Five ways writing is like weight loss
With Thanksgiving behind us, the holiday eating season is in full swing. If you’re anything like me, you’re trying to figure out how to get to Jan. 1 without gaining five — or more — pounds.
Fret not, because we writers already have the tools we need to win the fight against fat. No, I’m not talking our affinity for chocolate or tendency to spend long hours sitting on our tushes, focused on computer screens.
Those habits’ tendency to tip the scales up notwithstanding, writing and weight loss are a lot alike. Here’s how:
- Let’s start with the obvious: Both require discipline and commitment.
Just like you won’t see progress on the scale if you regularly sneak Twinkies, you won’t have a rough draft to improve on if you don’t have the discipline to sit down and put words on paper. BICHOK — butt in chair, hands on keyboard — is a common refrain running through my thoughts.
- Moderation is key.
It doesn’t take a Ph.D. to know eating binges don’t do anything for your waistline. The same is true of writing. Of course it is possible to binge-write — and some people actually thrive on the pressure. Participants in NaNoWriMo, myself included, can attest to its power in getting down a draft. However, keep up that breakneck speed over the long term and not only are you likely to burn out, but your relationships (and housework) are bound to suffer. Know when to say “Enough is enough.”
- There’s no single right way to do it.
In weight loss, the eating plan that works perfectly for one person may make her neighbor take to the woods to shoot her own dinner. There’s also no one right way to write. Of course there are basics all manuscripts need — a solid plot, characters we can root for, steamy bits (or at least hints at them). But how each of us puts those pieces together to craft a story is all our own. Some are plotters; some are pantsters; some do a little of both. All that matters is the end result: A saleable manuscript.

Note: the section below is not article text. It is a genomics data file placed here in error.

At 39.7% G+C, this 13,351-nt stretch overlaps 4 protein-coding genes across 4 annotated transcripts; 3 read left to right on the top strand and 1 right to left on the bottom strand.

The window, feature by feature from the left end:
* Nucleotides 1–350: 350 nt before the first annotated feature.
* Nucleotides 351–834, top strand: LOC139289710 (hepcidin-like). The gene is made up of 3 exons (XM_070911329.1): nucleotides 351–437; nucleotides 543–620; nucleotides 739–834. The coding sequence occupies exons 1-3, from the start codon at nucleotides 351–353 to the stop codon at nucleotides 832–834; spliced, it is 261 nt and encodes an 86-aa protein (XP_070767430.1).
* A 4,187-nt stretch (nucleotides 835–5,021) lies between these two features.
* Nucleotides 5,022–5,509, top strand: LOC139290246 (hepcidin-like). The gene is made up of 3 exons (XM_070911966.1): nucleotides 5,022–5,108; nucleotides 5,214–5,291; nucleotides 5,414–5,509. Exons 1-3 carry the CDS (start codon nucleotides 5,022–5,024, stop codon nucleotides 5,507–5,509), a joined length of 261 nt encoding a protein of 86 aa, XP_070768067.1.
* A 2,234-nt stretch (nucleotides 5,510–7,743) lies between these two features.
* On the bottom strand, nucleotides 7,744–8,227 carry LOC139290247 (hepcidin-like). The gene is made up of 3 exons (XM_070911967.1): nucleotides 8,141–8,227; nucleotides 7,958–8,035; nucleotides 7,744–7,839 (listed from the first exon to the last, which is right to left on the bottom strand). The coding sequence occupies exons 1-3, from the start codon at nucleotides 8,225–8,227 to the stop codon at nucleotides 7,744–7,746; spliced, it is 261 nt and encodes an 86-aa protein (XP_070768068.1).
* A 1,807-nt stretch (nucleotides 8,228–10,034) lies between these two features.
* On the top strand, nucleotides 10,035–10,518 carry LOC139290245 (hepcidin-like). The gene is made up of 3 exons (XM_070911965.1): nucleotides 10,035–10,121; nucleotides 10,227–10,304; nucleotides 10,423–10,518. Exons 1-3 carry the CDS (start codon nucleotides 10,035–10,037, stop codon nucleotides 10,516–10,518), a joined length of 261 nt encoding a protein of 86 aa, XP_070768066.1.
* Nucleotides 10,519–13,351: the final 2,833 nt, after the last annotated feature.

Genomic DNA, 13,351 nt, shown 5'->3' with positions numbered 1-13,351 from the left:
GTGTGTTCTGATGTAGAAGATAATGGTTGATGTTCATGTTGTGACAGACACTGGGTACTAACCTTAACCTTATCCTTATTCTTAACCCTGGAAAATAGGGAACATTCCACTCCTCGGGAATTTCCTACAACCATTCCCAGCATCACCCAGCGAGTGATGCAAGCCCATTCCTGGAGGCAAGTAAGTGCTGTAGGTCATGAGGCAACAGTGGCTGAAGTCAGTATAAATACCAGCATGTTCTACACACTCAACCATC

4. Success is easier with a strong support system.
Dieters need support. Family and friends who don’t push food are good sources, as are resources such as Weight Watchers, Sparkpeople and other online forums. Writers, too, do better with support. National and local RWA chapters are one source. There are also critique partners, beta readers and — for some — agents and editors. It also helps to have a family who understands when you disappear for hours or days at a time to meet a deadline.
- There will be ups and downs.
Only a lucky few will lose weight each week without fail until they reach goal. The same is true of writers: Few, if any, see wild success with their first manuscript. Most likely, you’ll receive word of a contest final one day and get a rejection letter the next. Either way, the important thing is to keep going. Eventually, the ups will outweigh the downs (vice versa for weight-loss).
So hone your craft, practice regularly and seek support when you need it. Writing — and weight-loss — success will find you.
Q4U: Any lessons from life that you apply to your writing career? Share them in the comments below.